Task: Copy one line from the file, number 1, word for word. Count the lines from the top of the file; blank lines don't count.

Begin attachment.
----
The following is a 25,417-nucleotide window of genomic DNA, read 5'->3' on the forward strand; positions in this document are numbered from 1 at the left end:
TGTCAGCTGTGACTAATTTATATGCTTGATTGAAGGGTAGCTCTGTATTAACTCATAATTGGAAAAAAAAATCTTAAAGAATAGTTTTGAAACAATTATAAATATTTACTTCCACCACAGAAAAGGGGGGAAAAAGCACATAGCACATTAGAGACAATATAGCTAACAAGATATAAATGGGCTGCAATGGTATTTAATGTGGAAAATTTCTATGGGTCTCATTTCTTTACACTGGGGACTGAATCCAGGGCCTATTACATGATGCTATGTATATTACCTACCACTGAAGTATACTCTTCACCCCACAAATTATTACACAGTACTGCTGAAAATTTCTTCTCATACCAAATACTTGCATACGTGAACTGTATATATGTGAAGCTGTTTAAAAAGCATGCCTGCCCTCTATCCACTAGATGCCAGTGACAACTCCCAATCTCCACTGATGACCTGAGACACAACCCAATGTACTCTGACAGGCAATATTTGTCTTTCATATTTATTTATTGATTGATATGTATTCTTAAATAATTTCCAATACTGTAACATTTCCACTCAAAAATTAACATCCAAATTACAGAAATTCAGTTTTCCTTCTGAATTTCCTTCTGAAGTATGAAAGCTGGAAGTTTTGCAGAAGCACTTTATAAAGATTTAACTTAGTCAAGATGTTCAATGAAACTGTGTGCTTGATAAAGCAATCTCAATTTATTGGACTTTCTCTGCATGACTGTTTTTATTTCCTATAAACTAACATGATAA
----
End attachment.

The following is a 25,417-nucleotide window of genomic DNA, read 5'->3' on the forward strand; positions in this document are numbered from 1 at the left end: